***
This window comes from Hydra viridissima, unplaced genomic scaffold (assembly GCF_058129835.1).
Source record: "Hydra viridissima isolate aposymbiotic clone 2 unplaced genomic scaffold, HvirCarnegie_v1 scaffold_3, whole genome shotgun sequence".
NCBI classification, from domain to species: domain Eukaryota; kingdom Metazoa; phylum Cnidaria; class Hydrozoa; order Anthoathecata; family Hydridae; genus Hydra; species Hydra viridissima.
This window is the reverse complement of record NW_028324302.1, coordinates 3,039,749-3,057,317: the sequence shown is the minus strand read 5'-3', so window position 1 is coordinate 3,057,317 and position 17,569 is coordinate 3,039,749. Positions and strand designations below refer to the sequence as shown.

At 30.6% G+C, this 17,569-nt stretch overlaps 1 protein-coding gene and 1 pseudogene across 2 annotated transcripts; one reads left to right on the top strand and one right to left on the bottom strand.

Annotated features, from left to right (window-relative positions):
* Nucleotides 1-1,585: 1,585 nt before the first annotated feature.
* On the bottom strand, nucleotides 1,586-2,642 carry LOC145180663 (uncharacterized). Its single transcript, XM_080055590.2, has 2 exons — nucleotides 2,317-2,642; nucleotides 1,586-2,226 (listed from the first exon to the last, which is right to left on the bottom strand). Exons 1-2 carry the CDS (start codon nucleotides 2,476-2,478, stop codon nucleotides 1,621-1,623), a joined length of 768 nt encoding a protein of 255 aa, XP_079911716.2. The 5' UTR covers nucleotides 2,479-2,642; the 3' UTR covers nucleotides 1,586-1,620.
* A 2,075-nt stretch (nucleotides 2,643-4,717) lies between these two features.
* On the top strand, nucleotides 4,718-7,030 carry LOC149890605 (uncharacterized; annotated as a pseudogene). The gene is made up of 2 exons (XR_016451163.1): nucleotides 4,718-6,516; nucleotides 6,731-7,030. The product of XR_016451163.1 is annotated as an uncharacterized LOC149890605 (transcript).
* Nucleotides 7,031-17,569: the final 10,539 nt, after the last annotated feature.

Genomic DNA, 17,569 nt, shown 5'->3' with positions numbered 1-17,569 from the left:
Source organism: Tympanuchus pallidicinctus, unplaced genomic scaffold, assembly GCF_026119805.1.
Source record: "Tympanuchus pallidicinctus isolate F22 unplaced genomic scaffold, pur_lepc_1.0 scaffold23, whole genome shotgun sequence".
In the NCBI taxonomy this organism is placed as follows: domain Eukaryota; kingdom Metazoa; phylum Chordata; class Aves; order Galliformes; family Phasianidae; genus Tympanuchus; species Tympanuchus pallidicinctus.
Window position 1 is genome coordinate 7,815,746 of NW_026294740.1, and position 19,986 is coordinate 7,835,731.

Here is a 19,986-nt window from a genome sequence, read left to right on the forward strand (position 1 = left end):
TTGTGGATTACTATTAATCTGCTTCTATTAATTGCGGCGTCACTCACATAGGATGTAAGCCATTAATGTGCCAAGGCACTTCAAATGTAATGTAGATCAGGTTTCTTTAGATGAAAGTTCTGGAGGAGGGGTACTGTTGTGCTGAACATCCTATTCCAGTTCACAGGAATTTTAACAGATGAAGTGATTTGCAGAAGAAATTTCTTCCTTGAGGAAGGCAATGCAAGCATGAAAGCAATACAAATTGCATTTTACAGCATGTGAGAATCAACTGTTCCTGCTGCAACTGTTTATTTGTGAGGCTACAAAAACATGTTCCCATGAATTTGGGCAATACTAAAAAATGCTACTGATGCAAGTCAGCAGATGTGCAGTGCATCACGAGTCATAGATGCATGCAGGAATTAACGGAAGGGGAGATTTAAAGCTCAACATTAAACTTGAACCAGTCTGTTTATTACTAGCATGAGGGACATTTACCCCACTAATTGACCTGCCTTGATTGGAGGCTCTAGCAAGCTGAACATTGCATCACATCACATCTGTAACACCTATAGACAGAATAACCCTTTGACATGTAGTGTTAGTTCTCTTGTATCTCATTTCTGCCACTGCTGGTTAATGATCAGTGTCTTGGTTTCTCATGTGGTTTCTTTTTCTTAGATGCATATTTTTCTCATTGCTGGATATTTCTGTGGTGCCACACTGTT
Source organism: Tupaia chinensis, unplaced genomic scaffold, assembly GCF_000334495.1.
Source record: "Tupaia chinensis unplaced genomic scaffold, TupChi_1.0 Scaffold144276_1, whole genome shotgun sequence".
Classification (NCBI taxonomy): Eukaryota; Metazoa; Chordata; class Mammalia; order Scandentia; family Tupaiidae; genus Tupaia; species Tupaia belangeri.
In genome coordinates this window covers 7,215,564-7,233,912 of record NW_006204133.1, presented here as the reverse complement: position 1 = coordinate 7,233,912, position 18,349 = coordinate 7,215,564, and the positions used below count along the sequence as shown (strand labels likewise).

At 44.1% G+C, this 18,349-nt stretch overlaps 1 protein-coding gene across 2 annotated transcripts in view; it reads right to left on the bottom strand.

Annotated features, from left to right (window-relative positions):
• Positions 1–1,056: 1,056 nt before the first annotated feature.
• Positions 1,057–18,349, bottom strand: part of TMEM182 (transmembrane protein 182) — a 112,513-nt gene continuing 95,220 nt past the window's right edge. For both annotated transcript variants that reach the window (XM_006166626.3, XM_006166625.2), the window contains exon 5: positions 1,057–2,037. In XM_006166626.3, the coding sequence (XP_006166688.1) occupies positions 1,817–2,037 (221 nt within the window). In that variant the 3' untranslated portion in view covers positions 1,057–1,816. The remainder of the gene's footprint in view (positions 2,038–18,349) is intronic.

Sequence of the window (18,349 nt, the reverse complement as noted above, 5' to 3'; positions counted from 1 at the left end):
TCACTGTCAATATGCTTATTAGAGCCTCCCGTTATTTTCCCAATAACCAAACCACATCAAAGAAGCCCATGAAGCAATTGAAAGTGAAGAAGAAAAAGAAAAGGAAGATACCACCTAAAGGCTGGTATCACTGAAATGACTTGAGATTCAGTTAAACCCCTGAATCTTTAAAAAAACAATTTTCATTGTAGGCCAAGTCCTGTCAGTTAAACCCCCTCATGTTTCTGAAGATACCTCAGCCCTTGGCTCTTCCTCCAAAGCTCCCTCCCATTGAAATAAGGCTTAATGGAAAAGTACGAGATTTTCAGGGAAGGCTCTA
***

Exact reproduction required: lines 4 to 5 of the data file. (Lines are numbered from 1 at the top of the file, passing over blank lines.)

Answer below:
This window is the reverse complement of record NW_028324302.1, coordinates 3,039,749-3,057,317: the sequence shown is the minus strand read 5'-3', so window position 1 is coordinate 3,057,317 and position 17,569 is coordinate 3,039,749. Positions and strand designations below refer to the sequence as shown.

At 30.6% G+C, this 17,569-nt stretch overlaps 1 protein-coding gene and 1 pseudogene across 2 annotated transcripts; one reads left to right on the top strand and one right to left on the bottom strand.